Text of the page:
By Kate Heller
If you’ve ever been lost in a city, building, or space, you’ve probably encountered the work of an “experiential graphic designer,” even if you aren’t sure what they do:
- You navigate to your destination, find a restroom, or park your car with ease using the signs and maps inside a hospital, airport, subway, or other space.
- You understand a museum or gallery exhibition because of the graphics, animations, interactives, and plaques.
- You instantly recognize and understand the type and function of the space you are in by looking at the displayed imagery, graphics, and branding.
Society for Experiential Graphic Design (SEGD) is a professional association for these designers to help them create content-rich, emotionally compelling, experiential spaces for a wide range of environments, from hospitals and transit hubs to museums and educational campuses. Their work creates a sense of place, helps people find their way, communicates important information, and fuels a dialogue between users and the spaces they inhabit. They develop static and digital wayfinding systems, signage, environmental graphics, exhibition content, multimedia installations, public art, user interfaces, and branded/corporate environments. They research, plan, design, and build a diverse range of visual communications and information systems for the built environment.
SEGD, the brain-child of designer John Berry, was formed in 1974 as the Society of Environmental Graphics Designers, by a group of 18 designers in Houston, Texas. Their focus was on “architectural signing” at first, but within a year the group had formed by-laws and task forces that expanded their capacity to include awards, education, and federal guidelines for the trade. They hosted the first SEGD conference in 1980 with 150 attendees.
The organization has shifted over the past 42 years, with its scope moving from design and manufacture to a much more holistic interpretation of what connecting people to their locations means. Their mission, however, has remained constant: to educate, connect, and inspire the global, multidisciplinary community of professionals creating experiences that connect people to place.
SEGD has a few vital functions which support its mission and members, including serving as a source of education and inspiration for the design community, defining and refining the standards of practice in experiential graphic design, fostering well-informed research that enhances the community’s knowledge base, sponsoring peer recognition programs, promoting collaboration across multiple design disciplines, and strengthening ties with educational programs that provide academic support in our field.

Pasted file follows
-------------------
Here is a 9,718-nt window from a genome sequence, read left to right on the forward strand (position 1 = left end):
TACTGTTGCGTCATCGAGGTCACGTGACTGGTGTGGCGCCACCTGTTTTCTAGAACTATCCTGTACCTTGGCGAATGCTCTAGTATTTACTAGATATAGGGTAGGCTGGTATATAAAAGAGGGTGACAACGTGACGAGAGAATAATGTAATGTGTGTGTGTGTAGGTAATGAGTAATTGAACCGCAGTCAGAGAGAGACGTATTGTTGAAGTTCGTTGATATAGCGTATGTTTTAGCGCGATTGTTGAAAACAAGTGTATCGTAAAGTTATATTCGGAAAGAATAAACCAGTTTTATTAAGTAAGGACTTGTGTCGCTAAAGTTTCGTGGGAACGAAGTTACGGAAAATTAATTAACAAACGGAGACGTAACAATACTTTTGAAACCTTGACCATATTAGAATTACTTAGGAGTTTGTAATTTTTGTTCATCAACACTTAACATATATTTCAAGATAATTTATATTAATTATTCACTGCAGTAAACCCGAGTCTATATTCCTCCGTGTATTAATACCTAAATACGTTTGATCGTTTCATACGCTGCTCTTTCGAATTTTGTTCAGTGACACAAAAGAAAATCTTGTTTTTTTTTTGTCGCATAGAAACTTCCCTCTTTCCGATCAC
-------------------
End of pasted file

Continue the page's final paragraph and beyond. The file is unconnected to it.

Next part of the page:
Keeping this level of activity as a small non-profit association can be a challenge, but SEGD’s full-time staff of seven is committed to growing membership and participation in the field through a personal touch. Additionally, SEGD members help build the organization’s capacity from within; despite sometimes being competitors in business, they are often friends, and help each other frequently. Staffers are committed to the same approach—they personally reach out to individual members, get to know them at events, and even handwrite notes. It might seem like a lot of work or a waste of time to some, but the relationships formed with long-term members are vital to SEGD’s existence as an organization.
SEGD as a professional organization also offers content and access to events. The SEGD website is updated regularly with digital recordings of all educational, professional, and speaking events so that members can have 24-7 access to the knowledge-sharing and values-building that goes on within the organization. Student members have free access to events, and as a result, the annual conference has attracted record numbers of student attendance for two years in a row. Student engagement is part of SEGD’s larger mission to grow the next generation of experiential graphic designers.
Their dedication to reaching both experienced and novice members makes SEGD one of the only organizations in the sector that addresses the needs of this particular section of the design field. There are no full college degree programs with a focus in experiential graphic design, and many designers discover the field at a later stage in their career. SEGD and its educator members have been making great strides in bring information to designers and design students earlier in their careers. This, coupled with the vast network of support that they offer through their programming and membership, allows for an institutional voice to arise out of the multidisciplinary community that is connecting human beings to place in innovative ways.
Kate Heller is the Marketing and Sales Manager at SEGD in Washington DC, and loves to travel, paint and scuba dive.